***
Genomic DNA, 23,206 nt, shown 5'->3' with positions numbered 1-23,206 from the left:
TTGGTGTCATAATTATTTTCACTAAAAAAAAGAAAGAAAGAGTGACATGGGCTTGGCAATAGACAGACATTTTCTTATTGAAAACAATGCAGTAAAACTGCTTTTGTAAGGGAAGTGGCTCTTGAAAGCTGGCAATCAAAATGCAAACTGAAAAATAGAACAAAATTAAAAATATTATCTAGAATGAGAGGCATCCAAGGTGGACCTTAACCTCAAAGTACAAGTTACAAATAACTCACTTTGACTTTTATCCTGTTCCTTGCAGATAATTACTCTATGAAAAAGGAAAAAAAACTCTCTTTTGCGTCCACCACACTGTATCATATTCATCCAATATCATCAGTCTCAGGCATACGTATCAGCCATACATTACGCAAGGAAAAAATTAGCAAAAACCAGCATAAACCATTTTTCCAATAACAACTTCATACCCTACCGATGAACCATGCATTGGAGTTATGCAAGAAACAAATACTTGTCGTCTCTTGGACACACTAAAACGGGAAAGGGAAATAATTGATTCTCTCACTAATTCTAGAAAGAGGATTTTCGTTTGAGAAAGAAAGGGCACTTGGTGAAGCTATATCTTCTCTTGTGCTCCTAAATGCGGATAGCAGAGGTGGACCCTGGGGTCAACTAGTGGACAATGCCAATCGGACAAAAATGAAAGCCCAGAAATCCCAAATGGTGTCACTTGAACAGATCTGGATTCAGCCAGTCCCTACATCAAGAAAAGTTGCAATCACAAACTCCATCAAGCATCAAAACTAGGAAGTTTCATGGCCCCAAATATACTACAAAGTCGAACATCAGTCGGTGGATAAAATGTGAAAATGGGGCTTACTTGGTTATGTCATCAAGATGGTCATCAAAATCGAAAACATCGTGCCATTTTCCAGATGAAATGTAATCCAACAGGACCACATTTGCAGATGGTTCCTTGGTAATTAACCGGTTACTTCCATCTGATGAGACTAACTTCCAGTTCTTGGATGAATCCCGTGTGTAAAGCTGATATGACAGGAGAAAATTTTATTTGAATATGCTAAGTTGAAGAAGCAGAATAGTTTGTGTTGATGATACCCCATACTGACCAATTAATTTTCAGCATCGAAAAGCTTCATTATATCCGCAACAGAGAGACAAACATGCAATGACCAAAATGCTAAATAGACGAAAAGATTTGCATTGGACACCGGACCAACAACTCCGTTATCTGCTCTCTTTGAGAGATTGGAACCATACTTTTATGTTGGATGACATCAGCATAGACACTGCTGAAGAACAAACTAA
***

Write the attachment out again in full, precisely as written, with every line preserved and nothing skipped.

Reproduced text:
Genomic DNA, 23,206 nt, shown 5'->3' with positions numbered 1-23,206 from the left:
TTGGTGTCATAATTATTTTCACTAAAAAAAAGAAAGAAAGAGTGACATGGGCTTGGCAATAGACAGACATTTTCTTATTGAAAACAATGCAGTAAAACTGCTTTTGTAAGGGAAGTGGCTCTTGAAAGCTGGCAATCAAAATGCAAACTGAAAAATAGAACAAAATTAAAAATATTATCTAGAATGAGAGGCATCCAAGGTGGACCTTAACCTCAAAGTACAAGTTACAAATAACTCACTTTGACTTTTATCCTGTTCCTTGCAGATAATTACTCTATGAAAAAGGAAAAAAAACTCTCTTTTGCGTCCACCACACTGTATCATATTCATCCAATATCATCAGTCTCAGGCATACGTATCAGCCATACATTACGCAAGGAAAAAATTAGCAAAAACCAGCATAAACCATTTTTCCAATAACAACTTCATACCCTACCGATGAACCATGCATTGGAGTTATGCAAGAAACAAATACTTGTCGTCTCTTGGACACACTAAAACGGGAAAGGGAAATAATTGATTCTCTCACTAATTCTAGAAAGAGGATTTTCGTTTGAGAAAGAAAGGGCACTTGGTGAAGCTATATCTTCTCTTGTGCTCCTAAATGCGGATAGCAGAGGTGGACCCTGGGGTCAACTAGTGGACAATGCCAATCGGACAAAAATGAAAGCCCAGAAATCCCAAATGGTGTCACTTGAACAGATCTGGATTCAGCCAGTCCCTACATCAAGAAAAGTTGCAATCACAAACTCCATCAAGCATCAAAACTAGGAAGTTTCATGGCCCCAAATATACTACAAAGTCGAACATCAGTCGGTGGATAAAATGTGAAAATGGGGCTTACTTGGTTATGTCATCAAGATGGTCATCAAAATCGAAAACATCGTGCCATTTTCCAGATGAAATGTAATCCAACAGGACCACATTTGCAGATGGTTCCTTGGTAATTAACCGGTTACTTCCATCTGATGAGACTAACTTCCAGTTCTTGGATGAATCCCGTGTGTAAAGCTGATATGACAGGAGAAAATTTTATTTGAATATGCTAAGTTGAAGAAGCAGAATAGTTTGTGTTGATGATACCCCATACTGACCAATTAATTTTCAGCATCGAAAAGCTTCATTATATCCGCAACAGAGAGACAAACATGCAATGACCAAAATGCTAAATAGACGAAAAGATTTGCATTGGACACCGGACCAACAACTCCGTTATCTGCTCTCTTTGAGAGATTGGAACCATACTTTTATGTTGGATGACATCAGCATAGACACTGCTGAAGAACAAACTAA